3. Beware of the Widow Penalty

Many couples file as “married filing jointly," which is an advantaged status for every tax bracket except the highest one. Once one of the spouses dies, then the surviving spouse is filing as “single," which uses tax rates at roughly half of the taxable income of the married filing joint tax bracket. However, the surviving spouse will typically have about 90% of the income, as the IRAs will go to him or her. The widowed person also can step into the higher Social Security benefits, which are often the deceased spouse's (thus giving up their own lower amount, which is typically not too significant). This shift in tax rates can amount to about an extra 10% a year in a tax-rate increase for the surviving spouse.

Not only that, but the widow penalty also effects Income-related monthly adjustment amount (IRMAA) Medicare surcharges, often causing the widowed person to pay more in IRMAA surcharges as a single than the couple did while both were alive. Consider income of $225,000 as a reference point, where the couple would pay $6,000 in IRMAA surcharges versus $7,380 for the surviving spouse. Hardly seems fair, does it?

4. Reconsider leaving a large IRA to your children

The government passed the SECURE Act in December 2019 to make it difficult for you to pass that large traditional IRA to your children. The SECURE Act requires the inherited IRA to be withdrawn over 10 years for most beneficiaries, often thrusting beneficiaries in their peak earning years into a higher tax bracket.

Previously, your beneficiaries could deplete that IRA over their life expectancy, allowing up to 40 years (in many instances) of tax efficient withdrawals. No more. To make matters worse, in early 2022 the IRS released proposed regulations that would require additional distributions from those beneficiary IRAs on top of the 10-year distribution rule put in place by the SECURE Act. The story continues to get worse, not better.

The remedy here is to engage in sophisticated distribution planning well before retirement. Draw down those traditional IRA accounts so the government has less to chase after as your accounts grow.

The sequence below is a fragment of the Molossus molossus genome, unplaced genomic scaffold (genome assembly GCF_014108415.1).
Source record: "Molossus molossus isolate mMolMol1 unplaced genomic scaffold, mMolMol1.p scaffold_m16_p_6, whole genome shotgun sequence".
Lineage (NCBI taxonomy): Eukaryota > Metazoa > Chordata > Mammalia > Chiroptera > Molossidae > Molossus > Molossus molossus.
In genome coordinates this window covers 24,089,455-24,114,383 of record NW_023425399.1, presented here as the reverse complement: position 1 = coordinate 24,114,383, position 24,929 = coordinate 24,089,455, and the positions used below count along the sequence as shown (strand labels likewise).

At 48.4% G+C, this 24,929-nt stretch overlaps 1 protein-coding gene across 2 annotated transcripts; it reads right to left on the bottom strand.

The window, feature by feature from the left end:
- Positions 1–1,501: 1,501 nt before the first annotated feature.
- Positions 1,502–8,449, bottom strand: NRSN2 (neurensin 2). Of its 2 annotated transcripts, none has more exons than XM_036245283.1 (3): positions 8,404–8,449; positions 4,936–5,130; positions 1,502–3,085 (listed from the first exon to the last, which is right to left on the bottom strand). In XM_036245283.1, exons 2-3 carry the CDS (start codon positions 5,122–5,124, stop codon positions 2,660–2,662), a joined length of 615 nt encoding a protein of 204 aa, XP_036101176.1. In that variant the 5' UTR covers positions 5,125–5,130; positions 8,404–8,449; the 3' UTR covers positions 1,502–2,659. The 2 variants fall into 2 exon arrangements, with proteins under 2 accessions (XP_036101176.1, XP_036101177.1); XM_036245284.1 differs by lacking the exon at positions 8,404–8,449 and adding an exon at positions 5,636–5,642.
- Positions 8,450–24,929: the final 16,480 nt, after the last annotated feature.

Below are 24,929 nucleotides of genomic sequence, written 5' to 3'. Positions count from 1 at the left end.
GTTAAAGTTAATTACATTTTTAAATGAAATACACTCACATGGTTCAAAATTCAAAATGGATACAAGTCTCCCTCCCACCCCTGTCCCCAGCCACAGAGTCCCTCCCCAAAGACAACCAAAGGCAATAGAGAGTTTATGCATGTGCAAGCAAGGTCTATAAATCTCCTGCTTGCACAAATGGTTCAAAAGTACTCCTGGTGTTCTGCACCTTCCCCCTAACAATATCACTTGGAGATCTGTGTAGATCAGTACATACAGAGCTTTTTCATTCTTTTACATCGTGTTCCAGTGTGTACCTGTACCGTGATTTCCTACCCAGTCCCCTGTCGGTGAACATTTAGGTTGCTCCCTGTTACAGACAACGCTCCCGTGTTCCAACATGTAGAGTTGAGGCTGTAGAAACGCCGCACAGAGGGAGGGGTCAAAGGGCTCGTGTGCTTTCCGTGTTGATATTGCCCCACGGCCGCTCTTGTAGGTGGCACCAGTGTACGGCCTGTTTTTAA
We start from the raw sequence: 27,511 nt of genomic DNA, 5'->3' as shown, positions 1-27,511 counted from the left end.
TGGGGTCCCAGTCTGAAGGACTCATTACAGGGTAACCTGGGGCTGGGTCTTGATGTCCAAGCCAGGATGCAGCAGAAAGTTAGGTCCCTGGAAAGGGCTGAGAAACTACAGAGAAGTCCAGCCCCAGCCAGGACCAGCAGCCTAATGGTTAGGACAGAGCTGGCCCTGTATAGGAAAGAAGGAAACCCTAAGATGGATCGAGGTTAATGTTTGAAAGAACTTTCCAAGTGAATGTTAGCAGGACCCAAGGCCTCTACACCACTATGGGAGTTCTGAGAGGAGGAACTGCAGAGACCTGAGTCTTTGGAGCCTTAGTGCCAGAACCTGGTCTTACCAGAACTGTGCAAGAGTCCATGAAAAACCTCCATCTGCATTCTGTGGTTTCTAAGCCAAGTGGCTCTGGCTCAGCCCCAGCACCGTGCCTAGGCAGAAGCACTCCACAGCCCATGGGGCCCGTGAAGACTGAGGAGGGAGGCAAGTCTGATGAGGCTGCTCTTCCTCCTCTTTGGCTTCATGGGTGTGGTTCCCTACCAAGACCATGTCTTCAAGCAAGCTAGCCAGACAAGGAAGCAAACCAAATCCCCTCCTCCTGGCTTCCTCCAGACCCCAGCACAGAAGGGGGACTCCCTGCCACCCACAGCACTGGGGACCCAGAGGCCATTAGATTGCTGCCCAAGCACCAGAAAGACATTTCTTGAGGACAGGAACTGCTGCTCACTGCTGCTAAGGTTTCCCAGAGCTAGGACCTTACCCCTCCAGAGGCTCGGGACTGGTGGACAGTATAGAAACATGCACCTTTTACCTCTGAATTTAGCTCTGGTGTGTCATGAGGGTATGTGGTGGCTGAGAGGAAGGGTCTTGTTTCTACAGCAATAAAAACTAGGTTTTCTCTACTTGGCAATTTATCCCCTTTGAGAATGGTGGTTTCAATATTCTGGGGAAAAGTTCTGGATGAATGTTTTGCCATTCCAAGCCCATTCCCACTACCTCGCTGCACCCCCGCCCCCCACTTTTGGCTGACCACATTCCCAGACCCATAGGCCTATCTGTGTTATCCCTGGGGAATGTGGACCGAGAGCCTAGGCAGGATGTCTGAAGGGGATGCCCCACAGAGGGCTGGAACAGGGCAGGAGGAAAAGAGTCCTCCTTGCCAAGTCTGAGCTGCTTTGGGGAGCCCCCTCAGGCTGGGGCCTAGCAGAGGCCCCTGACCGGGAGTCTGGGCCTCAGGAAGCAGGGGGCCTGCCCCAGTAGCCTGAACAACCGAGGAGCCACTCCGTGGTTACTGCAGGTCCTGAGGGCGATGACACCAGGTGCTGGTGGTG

5. Estate planning is getting trickier and trickier

Income taxes are not the only area of tax law that has become heavily politicized. Estate taxes are also a hot-button issue, with both parties fighting over the ability for wealthy families to pass their wealth to future generations. There have been many proposals during the years, mostly curtailing popular estate planning strategies such as GRATs, family limited partnerships and so on. In addition, the currently very generous lifetime exclusion of $12.06 million is due to expire at the end of 2025 and there have been proposals to decrease it before that time. To make matters worse, while this estate planning requires years of advance planning, often this legislation is passed with very little warning—and can be retroactive if Congress so chooses.

We understand how daunting processing all this information can be. We are always here to discuss any of your thoughts or concerns. Please feel free to send this to family and friends to aid them in their planning. They can schedule a complimentary phone consultation below, or they can reach out to our firm directly to schedule. We are here to be of service in any way we can and look forward to the possibility of helping your friends or family members.